You deserve to share your art with the world. Unfortunately, when you start sharing your work online, you can easily become prey to those looking to steal your art and profit from it.
If you’ve been asking yourself how to protect your art online, take a look at these 10 ways you can do just that.
1. Establish a Copyright
One of the biggest ways to protect your art online is to establish copyright for it. This copyright means that you are the sole owner of your published works. Others won’t be able to take credit for your work, and you will be able to seek monetary compensation if they try to.
Placing copyright notices on your artwork where they can be seen easily can help deter theft of your art. For more information on how to establish a copyright, click here.
Copyrighting and licensing your work go hand in hand. Copyrighting your work will further protect any artwork once it begins being displayed on merchandise. If you’re curious about licensing your artwork, check out our article “A License to Sell.”
2. Disable the Right Click Option
This is a proactive measure that can be done by those who manage their websites. Platforms such as WordPress or Wix allow you the option to disable right-clicking on your images. Although they can still screenshot your art, this makes it harder for them to download your original work.
3. Publish Low-Resolution Images
If they aren’t deterred by a missing right-click option, they may still try to screenshot your art. This is why you should publish low-resolution images. Although you may want to upload high-resolution photos that show your work in all its glory, this will make it easy for someone to steal.
Try to size your photos in a way that printed use of them is nearly impossible. You can do this by using fewer pixels. If someone attempts to enlarge these photos, they’ll become pixelated and grainy, rendering them useless.
4. Avoid Showing the Entire Image
You can also avoid showing the entire image online. Depending on the specific piece of artwork, this may or may not work for you. Several website platforms will allow you to crop artwork right in the website builder.
5. Develop a Watermark
Develop a personal watermark and add it to all your art pieces before uploading them. Your watermark can be anything you want, but most artists will use a copyright notice or a logo. This is great because not only can it help to prevent unwanted use of your photos, but your logo is seen by more people too.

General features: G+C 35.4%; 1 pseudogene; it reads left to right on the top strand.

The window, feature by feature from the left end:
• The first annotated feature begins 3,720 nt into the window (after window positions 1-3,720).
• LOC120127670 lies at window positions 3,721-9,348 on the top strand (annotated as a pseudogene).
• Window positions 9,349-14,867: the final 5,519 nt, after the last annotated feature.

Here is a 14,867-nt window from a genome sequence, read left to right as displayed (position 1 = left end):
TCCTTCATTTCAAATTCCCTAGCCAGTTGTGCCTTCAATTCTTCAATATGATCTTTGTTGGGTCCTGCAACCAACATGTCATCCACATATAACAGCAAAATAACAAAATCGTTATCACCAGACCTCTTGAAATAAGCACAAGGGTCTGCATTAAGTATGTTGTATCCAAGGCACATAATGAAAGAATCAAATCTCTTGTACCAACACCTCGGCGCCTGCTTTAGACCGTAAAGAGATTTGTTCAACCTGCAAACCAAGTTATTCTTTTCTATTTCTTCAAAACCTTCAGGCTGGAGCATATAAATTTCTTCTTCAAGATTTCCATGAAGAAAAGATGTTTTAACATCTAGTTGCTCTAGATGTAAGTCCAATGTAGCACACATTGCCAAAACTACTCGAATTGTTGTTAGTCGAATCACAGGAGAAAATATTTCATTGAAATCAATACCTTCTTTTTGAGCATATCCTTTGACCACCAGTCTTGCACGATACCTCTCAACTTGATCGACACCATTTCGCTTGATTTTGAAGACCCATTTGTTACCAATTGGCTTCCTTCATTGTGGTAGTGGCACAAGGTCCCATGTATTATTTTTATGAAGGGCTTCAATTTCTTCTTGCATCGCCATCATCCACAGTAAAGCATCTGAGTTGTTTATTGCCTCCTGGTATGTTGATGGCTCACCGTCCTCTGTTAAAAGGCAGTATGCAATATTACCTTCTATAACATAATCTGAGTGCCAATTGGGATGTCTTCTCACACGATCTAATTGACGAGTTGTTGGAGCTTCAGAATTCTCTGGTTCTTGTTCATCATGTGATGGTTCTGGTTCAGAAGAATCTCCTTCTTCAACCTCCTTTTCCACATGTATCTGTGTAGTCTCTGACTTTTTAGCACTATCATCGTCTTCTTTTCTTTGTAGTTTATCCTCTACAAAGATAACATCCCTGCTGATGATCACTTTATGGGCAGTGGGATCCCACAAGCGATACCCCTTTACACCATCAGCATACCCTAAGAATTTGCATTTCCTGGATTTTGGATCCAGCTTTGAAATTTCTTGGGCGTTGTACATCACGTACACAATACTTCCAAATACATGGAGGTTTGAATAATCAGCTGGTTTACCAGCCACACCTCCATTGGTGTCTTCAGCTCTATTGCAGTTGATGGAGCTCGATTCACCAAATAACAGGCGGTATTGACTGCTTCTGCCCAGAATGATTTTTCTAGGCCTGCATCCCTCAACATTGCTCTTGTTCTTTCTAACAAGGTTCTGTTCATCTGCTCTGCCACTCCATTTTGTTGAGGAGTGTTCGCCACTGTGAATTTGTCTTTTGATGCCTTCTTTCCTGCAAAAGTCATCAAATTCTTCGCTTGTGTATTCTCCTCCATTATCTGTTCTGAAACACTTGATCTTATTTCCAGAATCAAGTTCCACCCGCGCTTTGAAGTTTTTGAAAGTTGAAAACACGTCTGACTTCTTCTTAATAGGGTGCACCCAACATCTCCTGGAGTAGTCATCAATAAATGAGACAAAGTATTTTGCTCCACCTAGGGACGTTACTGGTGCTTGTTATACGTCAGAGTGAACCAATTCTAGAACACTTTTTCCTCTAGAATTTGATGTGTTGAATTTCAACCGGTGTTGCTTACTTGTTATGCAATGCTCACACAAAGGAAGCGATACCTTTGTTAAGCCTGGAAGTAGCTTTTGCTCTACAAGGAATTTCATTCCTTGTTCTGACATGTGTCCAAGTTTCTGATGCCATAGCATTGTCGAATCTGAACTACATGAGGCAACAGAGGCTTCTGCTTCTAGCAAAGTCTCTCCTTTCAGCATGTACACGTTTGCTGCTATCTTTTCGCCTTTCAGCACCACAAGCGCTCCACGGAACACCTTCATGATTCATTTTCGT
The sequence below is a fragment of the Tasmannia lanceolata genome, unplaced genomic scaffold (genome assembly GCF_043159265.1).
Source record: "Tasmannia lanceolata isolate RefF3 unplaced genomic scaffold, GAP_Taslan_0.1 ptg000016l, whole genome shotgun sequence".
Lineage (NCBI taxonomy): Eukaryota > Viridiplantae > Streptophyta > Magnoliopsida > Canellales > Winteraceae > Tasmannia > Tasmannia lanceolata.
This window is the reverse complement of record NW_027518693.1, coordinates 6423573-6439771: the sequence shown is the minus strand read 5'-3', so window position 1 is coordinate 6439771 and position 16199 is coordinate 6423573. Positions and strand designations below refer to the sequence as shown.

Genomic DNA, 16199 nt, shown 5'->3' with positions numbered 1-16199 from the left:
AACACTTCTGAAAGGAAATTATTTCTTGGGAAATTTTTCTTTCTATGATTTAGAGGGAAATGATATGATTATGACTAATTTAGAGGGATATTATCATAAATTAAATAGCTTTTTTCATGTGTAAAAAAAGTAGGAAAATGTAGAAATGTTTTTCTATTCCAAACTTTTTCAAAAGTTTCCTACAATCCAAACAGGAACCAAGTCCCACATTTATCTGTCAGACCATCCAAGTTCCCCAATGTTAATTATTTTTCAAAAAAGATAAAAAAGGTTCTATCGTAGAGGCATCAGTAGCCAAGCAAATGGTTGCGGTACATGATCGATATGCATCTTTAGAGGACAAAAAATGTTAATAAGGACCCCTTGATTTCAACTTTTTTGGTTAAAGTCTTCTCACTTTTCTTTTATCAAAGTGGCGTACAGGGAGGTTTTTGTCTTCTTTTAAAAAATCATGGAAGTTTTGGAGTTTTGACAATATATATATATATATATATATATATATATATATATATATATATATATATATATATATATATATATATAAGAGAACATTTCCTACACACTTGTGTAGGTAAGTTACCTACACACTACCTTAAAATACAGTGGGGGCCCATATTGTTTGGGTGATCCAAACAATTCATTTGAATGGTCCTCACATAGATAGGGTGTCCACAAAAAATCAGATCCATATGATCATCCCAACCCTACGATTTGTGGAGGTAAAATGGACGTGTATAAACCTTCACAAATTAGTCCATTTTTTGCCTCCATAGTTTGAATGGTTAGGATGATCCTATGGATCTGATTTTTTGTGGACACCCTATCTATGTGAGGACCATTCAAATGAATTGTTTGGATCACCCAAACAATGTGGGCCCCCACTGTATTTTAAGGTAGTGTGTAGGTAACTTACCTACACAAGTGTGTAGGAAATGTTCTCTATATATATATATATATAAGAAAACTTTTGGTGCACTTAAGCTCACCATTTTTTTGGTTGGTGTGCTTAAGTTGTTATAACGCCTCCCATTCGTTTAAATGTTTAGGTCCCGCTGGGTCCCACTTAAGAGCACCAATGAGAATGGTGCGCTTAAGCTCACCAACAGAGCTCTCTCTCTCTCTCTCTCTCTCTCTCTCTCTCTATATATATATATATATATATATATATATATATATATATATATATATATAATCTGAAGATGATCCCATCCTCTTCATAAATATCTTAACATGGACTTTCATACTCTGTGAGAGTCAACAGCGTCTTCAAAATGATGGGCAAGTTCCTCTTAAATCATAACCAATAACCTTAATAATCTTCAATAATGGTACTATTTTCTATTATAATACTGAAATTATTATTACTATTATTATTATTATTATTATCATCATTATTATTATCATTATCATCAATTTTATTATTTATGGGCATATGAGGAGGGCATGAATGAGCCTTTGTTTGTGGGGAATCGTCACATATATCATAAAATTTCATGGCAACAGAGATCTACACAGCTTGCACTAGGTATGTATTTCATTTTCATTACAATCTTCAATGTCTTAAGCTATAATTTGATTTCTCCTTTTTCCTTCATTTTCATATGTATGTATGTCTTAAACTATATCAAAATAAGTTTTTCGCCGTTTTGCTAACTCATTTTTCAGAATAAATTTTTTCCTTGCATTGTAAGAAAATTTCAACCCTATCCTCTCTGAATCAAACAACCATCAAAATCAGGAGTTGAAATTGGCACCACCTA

Your watermark can be transparent and placed over the artwork to make it less useful to a thief. Some artists may opt for a watermark that goes diagonal or across the middle to prevent it from being cropped out.
You can take your watermark to the next level by tiling it. This is when your watermark is tiled multiple times across the entire photo, making it much more difficult to remove.
Watermarks have become especially important after the Digital Millennium Copyright Act, or DMCA. The DMCA makes it illegal to remove any identifying marks on another person’s art, which would include a watermark. If this watermark is removed, it becomes a violation. The artist may even be able to collect damages from the infringer in question.
If you’re unsure of how to create your watermark, you can find a step by step tutorial here.
6. Sign All Your Artwork
Every artist should make a habit of signing their artwork. It’s an easy way to determine who the pieces belong to, and your signature can double as a watermark. It helps in claiming ownership of your art, and fans will be able to spot your work as soon as they see it.
7. Make Your Contact Information Available
This may seem counterintuitive to some. “You’re saying that you want me to just give my personal information to people trying to steal my art!?” No, of course not!
It may come as a surprise, but putting your contact information next to your art may encourage well-meaning people who want to use your art with permission to reach out.
Instead of just taking your art, having easy access to contact you may move them to do so before making snap decisions. Include your email, and maybe even a small note about answering them as soon as possible. You may even get new fans this way.
8. Connect With Fans and Followers
If your fans are as loyal as Tuesday Bassen’s, you’ll have nothing to fear. Bassen is an independent artist based out of Los Angeles who was clued into fashion brand Zara copying her designs by her devoted fans.
If Bassen didn’t have a good relationship with her fans and followers, it might have taken her a lot longer to find out that her art was being stolen.
The moral of the story? Connect with your fans and try to have a relationship with them. They’ll reciprocate by alerting you to when your work is being ripped off, and they’ll be able to vouch for you too.
9. Become Aware of the Fine Print
If you tend to promote your work on social media on platforms like Instagram or Twitter, be sure to do your research before you click share. Check out the terms and conditions to see what kind of protection these websites will offer your artwork.
In 2019, artist Richard Prince repurposed and profited from selling other people’s photos that he took from Instagram. While this seemed illegal at first glance, it turned out that this sort of thing wasn’t covered by their terms and conditions. To make sure that your art will be protected, don’t skip over the fine print.
10. Keep Records of Your Work
Make it a point to keep good records of your work. Write down when you started a piece, or take a photo that will give you a timestamp. This will come in handy if you need to prove that you started creating your piece long before the person who stole it from you did.
What have you done to protect your art? Let us know down below.